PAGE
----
In split vote, Jefferson Co. Board of Education declines to shorten COVID-19 quarantine and isolation period
The Jefferson County Board of Education voted Tuesday evening against cutting the COVID-19 quarantine and isolation period to five days. In a 4-3 vote, the board voted down the recommended changes from Jefferson County Public Schools Superintendent Marty Pollio, which would have brought the district in line with new, less restrictive guidelines from the Centers for Disease Control and Prevention and the Kentucky Department of Public Health.
“The things we're doing are working,” District 4 board member Joe Marshall said. “My biggest concern with shortening this quarantine and isolation time is we're going to have to take people's word on whether or not they really are ready to come back, if they have symptoms or if they don't.”
The vote means the quarantine period for exposed and unvaccinated students and staff will remain between seven and 14 days, depending on a determination made by a health care professional. Quarantined students can still attend school if they participate in the “test-to-stay” program and provide daily negative rapid tests. Isolation for infected students and staff will remain at 10 days.
Many health experts have been critical of the CDC’s shortened isolation period for being too reliant on the honor system. The new guidance says people can come out of quarantine or isolation after five days, as long as they no longer have symptoms. But they must wear a well-fitting mask anytime they are around others for an additional five days.
Marshall said he thought previous recommendations from the CDC around COVID-19 measures were in line with the broader scientific community’s consensus on the virus.
“I just don't feel that's the case this time. I feel like this was made for other reasons,” Marshall said.
CDC Director Dr. Rochelle Walensky herself acknowledged that part of the decision was motivated by a desire to keep “critical functions of society open and operating,” amid nationwide staffing shortages.
Staffing shortages due to sick employees isolating or exposed employees quarantining forced JCPS to move to remote learning on Jan. 10. The district will be in nontraditional instruction, or NTI, for the rest of this week.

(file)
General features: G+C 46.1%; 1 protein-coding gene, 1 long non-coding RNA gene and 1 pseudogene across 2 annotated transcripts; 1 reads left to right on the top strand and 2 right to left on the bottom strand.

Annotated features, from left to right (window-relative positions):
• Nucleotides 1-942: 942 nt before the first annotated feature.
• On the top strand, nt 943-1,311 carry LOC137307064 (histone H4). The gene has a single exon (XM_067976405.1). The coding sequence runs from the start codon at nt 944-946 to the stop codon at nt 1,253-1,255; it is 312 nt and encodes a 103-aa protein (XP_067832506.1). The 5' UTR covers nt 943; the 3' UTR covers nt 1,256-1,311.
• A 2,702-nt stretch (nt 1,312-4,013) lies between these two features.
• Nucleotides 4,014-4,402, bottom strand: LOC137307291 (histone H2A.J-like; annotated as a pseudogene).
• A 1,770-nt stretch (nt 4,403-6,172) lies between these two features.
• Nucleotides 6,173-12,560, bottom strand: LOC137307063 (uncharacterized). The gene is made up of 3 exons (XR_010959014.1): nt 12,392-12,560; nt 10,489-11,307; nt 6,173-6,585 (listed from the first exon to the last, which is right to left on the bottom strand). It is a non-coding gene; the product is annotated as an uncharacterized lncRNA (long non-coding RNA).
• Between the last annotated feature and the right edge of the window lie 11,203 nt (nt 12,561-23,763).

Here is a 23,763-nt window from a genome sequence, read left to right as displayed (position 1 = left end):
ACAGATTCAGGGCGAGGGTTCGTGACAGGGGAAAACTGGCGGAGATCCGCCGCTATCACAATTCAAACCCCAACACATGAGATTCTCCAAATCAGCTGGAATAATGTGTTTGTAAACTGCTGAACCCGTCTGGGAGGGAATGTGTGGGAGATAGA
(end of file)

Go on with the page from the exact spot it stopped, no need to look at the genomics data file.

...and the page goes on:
Marshall voted against the shortened quarantine and isolation period, and other new guidelines, along with District 2 member Chris Kolb, District 6 member Corrie Shull and District 1 member and board chair Diane Porter.
Porter called the proposed changes “dangerous, I think, for the district that I represent.”
Board members James Craig of District 3, Sarah Cole McIntosh of District 7 and Linda Duncan of District 5 voted in favor of shortening the quarantine and isolation period.
In voting down the new guidelines, board members also opted to keep contract tracing and quarantining for in-school COVID-19 exposures.
Jan. 10 updates from the state said schools didn’t have to quarantine or contact trace for in-school exposures. CDC guidance, however, still recommends contact tracing in schools, and considers a masked student to be a “close contact” if they were within three feet of an infected person.
Remote learning days approved
In another vote, board members also authorized Pollio to use “remote learning days” at his discretion. State lawmakers created the remote learning days last week, allowing 10 per school. “Remote learning days” are different from nontraditional instruction, or NTI. They allow a school, grade or group of students to pivot to remote instruction, but not the entire district. NTI allows the entire district to pivot to remote instruction.
In the last two weeks, JCPS has already used 8 of the 10 NTI days it has for the year.
Pollio said it would be “challenging” to figure out how to use the remote learning days in a district with 155 school buildings.
“But obviously we think it's an increased flexibility that we would need,” he said.
The superintendent said he would avoid using remote learning days building by building, and would instead focus on sending whole grade levels of students into remote learning district-wide.